Last night I watched Fail-Safe, the movie. It is the third of the early 1960s movies about World War III which I have watched this month and it’s hard on the heels of the books Doomsday Men: The Real Dr. Strangelove and the Dream of the Superweapon and The Making of the Atomic Bomb which I read last month. It is a black sort of morbid fun doing so much noir in one brief dollop, but I have been sleeping well so I suppose I have made my personal psychological adjustments to the morbidity of mortality.
So what’s my take home message?
Dr. Strangelove or How I Learned to Stop Worrying and Love the Bomb – is the most fun film of this group. It is a film which you can watch every ten years or so with great enjoyment and it has a sort of abstract calming effect because of the joyous black comedy tonality. It is bizarre enough that you never lose sight of the fact that it is a comedy, but also it is close enough to reality to be meaningful and thought provoking.
All fiction, in fact all literature including non-fiction must demand a willing suspension of some degree of disbelief before the author can make the necessary abstractions to make his case. Most science fiction stories make absurd reality assumptions and then make a weird book, or movie or other production with the silly distortions built in. But this is not the case with any of these three movies. Those other poorly founded media madnesses end up being silly books, and movies and they ultimately load up the viewer’s brain with all sorts of mental crap which fouls up their daily life. I see the function of literature, etc. as methods for highlighting some typical problems of real life in such a way that you can see them more clearly, and then modify your behavior to function in your real life more effectively. These three movies all succeed in doing that.
Fail-Safe – makes the greatest effort to cover all of the various intellectual arguments at the various turning points in an unfolding crisis of relatively realistic normal people, playing their various roles in life, trying to cope with a mechanical malfunction which is about to precipitate WW III. The movie becomes tedious and overly complex for everyone who has never had a responsible role in this kind of decision making. But, for those of us who have, it becomes an anxiety provoking white knuckle, “oh shit, I knew those kinds of people, what if I had been there”, kind of thing. Probably the safeguards to prevent that type of catastrophe are better now than in the 60s, at least with the major powers but there are more nuclear powers now, and it is doubtful if all of them have sophisticated safeguards on all of their weapons. Then there is the pure randomness of tricky situations colliding and the mathematical coin flipping sort of thing coming up with with twenty tails in a row and wiping you out. And then it becomes more like the following movie.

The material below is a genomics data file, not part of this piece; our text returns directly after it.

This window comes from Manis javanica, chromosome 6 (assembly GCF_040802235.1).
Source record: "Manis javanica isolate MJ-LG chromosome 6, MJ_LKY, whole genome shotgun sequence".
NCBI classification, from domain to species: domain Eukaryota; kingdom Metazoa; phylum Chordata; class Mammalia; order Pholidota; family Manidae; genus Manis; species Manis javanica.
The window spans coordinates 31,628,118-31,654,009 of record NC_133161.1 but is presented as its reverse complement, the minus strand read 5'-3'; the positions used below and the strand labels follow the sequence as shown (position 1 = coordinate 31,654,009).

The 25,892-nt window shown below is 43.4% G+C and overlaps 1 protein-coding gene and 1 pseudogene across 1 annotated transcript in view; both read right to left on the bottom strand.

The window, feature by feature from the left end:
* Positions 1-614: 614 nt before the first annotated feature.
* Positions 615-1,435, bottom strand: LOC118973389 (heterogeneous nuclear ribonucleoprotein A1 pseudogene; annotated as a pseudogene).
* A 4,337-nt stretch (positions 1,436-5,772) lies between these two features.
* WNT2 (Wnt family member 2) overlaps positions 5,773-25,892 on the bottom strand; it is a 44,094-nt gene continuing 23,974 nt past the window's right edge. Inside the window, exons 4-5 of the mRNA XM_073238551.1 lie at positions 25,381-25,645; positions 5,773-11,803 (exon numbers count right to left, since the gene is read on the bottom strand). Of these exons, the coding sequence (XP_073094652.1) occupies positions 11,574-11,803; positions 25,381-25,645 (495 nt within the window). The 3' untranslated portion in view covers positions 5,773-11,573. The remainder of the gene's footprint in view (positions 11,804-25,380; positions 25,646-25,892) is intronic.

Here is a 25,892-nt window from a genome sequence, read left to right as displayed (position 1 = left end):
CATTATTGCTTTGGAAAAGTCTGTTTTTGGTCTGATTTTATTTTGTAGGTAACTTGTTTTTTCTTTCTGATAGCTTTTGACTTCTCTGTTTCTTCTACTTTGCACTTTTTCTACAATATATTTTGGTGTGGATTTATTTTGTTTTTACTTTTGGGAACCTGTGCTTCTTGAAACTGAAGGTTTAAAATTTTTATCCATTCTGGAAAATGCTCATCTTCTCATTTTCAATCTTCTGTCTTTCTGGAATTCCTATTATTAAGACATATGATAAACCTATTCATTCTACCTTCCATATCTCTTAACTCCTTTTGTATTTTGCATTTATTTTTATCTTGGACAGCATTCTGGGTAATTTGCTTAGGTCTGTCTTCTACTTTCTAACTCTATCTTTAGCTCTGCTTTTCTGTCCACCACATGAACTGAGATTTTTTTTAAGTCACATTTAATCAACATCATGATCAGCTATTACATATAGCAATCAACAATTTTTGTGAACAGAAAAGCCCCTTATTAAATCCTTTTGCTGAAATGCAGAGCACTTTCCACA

On the Beach – is long and tedious and yet more tedious, with a superabundance of off subject scrolling through people’s lives who are sliding into oblivion. The people are all personally marginal to the reasons for the catastrophe. The unseen cloud is like a giant Monty Python foot which is coming in from above, from off screen. It is all powerful and it is slowly, tediously crunching down upon them all. It is morbidly comic, even to them, but all the same they are doomed. They see it coming, they feel it coming, they are slowly having their life squished out of them and they are absolutely helpless to do anything about it. Ultimately, this is not a portrait of the doomsday bomb this is a portrait of normal everyday life. We all know it. We like to put those morbid facts into an abstract distant time and place. Like, it can’t happen here, well probably won’t happen now, kind of thing, so we can feel better in the present moment and live our lives without terror. Well, tomorrow is Superbowl Sunday – so everything is just peaches and cream.